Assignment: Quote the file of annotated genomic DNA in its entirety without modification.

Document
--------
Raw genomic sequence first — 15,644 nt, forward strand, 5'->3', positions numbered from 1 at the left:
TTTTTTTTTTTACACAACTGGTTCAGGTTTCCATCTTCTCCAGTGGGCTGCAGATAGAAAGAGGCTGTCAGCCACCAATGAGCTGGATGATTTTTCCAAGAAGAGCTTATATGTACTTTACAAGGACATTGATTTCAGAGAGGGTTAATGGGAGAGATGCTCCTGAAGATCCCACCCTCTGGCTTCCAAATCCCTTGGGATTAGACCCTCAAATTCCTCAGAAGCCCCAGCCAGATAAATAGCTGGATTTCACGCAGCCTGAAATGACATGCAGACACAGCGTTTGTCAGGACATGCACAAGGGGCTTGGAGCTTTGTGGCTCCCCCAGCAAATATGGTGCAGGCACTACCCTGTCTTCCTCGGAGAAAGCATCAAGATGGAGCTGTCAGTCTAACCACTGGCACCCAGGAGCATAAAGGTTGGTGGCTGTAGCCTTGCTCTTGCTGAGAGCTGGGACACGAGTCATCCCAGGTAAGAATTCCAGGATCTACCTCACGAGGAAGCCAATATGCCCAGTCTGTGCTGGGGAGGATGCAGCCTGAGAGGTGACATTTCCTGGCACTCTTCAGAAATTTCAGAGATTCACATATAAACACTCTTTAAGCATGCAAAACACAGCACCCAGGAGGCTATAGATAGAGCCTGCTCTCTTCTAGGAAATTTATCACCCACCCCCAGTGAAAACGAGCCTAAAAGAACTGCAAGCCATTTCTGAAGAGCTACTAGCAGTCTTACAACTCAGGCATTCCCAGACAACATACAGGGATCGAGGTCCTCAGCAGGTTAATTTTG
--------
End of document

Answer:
Raw genomic sequence first — 15,644 nt, forward strand, 5'->3', positions numbered from 1 at the left:
TTTTTTTTTTTACACAACTGGTTCAGGTTTCCATCTTCTCCAGTGGGCTGCAGATAGAAAGAGGCTGTCAGCCACCAATGAGCTGGATGATTTTTCCAAGAAGAGCTTATATGTACTTTACAAGGACATTGATTTCAGAGAGGGTTAATGGGAGAGATGCTCCTGAAGATCCCACCCTCTGGCTTCCAAATCCCTTGGGATTAGACCCTCAAATTCCTCAGAAGCCCCAGCCAGATAAATAGCTGGATTTCACGCAGCCTGAAATGACATGCAGACACAGCGTTTGTCAGGACATGCACAAGGGGCTTGGAGCTTTGTGGCTCCCCCAGCAAATATGGTGCAGGCACTACCCTGTCTTCCTCGGAGAAAGCATCAAGATGGAGCTGTCAGTCTAACCACTGGCACCCAGGAGCATAAAGGTTGGTGGCTGTAGCCTTGCTCTTGCTGAGAGCTGGGACACGAGTCATCCCAGGTAAGAATTCCAGGATCTACCTCACGAGGAAGCCAATATGCCCAGTCTGTGCTGGGGAGGATGCAGCCTGAGAGGTGACATTTCCTGGCACTCTTCAGAAATTTCAGAGATTCACATATAAACACTCTTTAAGCATGCAAAACACAGCACCCAGGAGGCTATAGATAGAGCCTGCTCTCTTCTAGGAAATTTATCACCCACCCCCAGTGAAAACGAGCCTAAAAGAACTGCAAGCCATTTCTGAAGAGCTACTAGCAGTCTTACAACTCAGGCATTCCCAGACAACATACAGGGATCGAGGTCCTCAGCAGGTTAATTTTG